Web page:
This is a spot on article! I thought I was in my head for a while thinking that maybe I was just super closed off. But i am not actually. I’m a social butterfly with enough world travels under my belt to talk to ANYONE. But see, the word that came to in my mind these recent mnths when looking around me is the very word you used yourself, SUPERFICIAL. The one very thing about me regardless of how much world traveling I have done is that I can’t do SUPERFICIAL. I can’t do surface level friendships without any depth and that’s why i keep my distance here in town (O’ahu of course). That’s not to say I haven’t experiences this on the mainland in places like South Carolina. But here it’s dramatically different. And yea you’re not wrong about cliques. From locals to college friends, it can end up being a very lonely place. I find myself lonely here for much of what you mentioned. However, I AM in a hālau and brother hood and that’s the one thing that keeps me going here, purpose…culture. Thanks for this article my friend. It’s given me inspiration to blog and vlog about this topic too. Mahalo nui!
A Perez Voyages
I’m so glad this was helpful for you
I struggle to imagine making friends in Hawaii. I’m white and I’ve lived most of my life in Northern California, in a very white community. It’s a magical place, where I live, but after visiting the islands a number of times I feel so drawn to it. I know a lot of people in my town and it’s helped me a lot to feel a connection with the community and keep me employed.
I lived in Kaneohe as a kid for three years, and I don’t remember much, but I feel amazing when I revisit the area. The smells, the sounds, the sights, and the people! I miss the diversity. It’s hard for me to imagine all of the complications of socializing there, but I figure it can’t be worse than where I am now. Everyone here is so white, and it’s sort of not that awesome.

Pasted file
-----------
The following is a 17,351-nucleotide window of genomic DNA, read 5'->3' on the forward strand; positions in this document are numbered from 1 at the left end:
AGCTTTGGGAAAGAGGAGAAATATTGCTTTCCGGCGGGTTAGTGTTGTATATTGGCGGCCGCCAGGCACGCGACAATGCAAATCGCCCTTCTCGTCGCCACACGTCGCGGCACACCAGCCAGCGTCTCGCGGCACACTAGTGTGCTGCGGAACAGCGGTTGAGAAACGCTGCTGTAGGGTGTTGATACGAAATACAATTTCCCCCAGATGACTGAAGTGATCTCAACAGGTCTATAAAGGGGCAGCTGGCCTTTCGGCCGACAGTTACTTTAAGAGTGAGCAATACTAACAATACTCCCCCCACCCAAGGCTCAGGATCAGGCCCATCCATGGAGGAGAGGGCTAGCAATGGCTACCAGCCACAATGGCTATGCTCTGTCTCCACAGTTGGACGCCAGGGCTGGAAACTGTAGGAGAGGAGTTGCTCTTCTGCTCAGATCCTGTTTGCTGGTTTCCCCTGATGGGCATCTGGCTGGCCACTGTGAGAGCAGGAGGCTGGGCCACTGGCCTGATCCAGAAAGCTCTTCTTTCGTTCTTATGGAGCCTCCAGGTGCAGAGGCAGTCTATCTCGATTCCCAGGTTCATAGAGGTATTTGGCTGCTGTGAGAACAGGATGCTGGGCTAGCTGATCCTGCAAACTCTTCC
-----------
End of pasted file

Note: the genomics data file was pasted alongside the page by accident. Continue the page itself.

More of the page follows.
One of my questions is how different it is in Hawaii, culturally, compared to where I am in Northern California. The longer I live here the more I’m disappointed, and I wonder if I moved to Hawaii would I simply find it equally disappointing.
Aloha Chris! Tons of content on this site and also the YouTube channel to help answer your question.
The majority of my “friends” in Livermore are superficial. I have had a longing for more, which is one of the reasons I chose Waimea/Kamuela. I saw it as less transient and few vacationers. I have learned through research that it will be more of a challenge then I originally thought. I have looked at the churches and chosen one I plan to attend. Depending on how well I do health wise, I also plan to become involved in some type of group. Hopefully your future posts will tell me if I am on the right course.
I wanna know how long takes email from Florida to Hawaii
Depends on how fast your pony can gallop :)
Many people that can’t seem to make it in their own country, states or towns both from America and other English speaking countries find themselves in Japan. Many are wanna be Japanese, and many others think they are going to be here and fit in easily. Not going to happen. Takes work and years to be accepted. My questions are why do you need to be, what are you missing within yourself and what are you escaping from?
I love Hawaii and have family there but not friends although lots of acquaintances. When I bounce into the Waikiki Brewery on South Street every worker says hello and ask how has Japan been etc. Family talk, travel and work chat. Many locals working there.
Beaches the same.
But these are people I respect and like but they are not my friends.
I have always kept myself as my best friend because I can adventure, taunt, tease and explore most of all with myself. My wife is my second best friend. Kids come in third and siblings fourth.
When death eventually arrives, will those with the most toys or those with the most friends be most remembered? None. Did George Washington have any friends? Does Trump? Do the Clintons? Nah
Dead on. Excellent.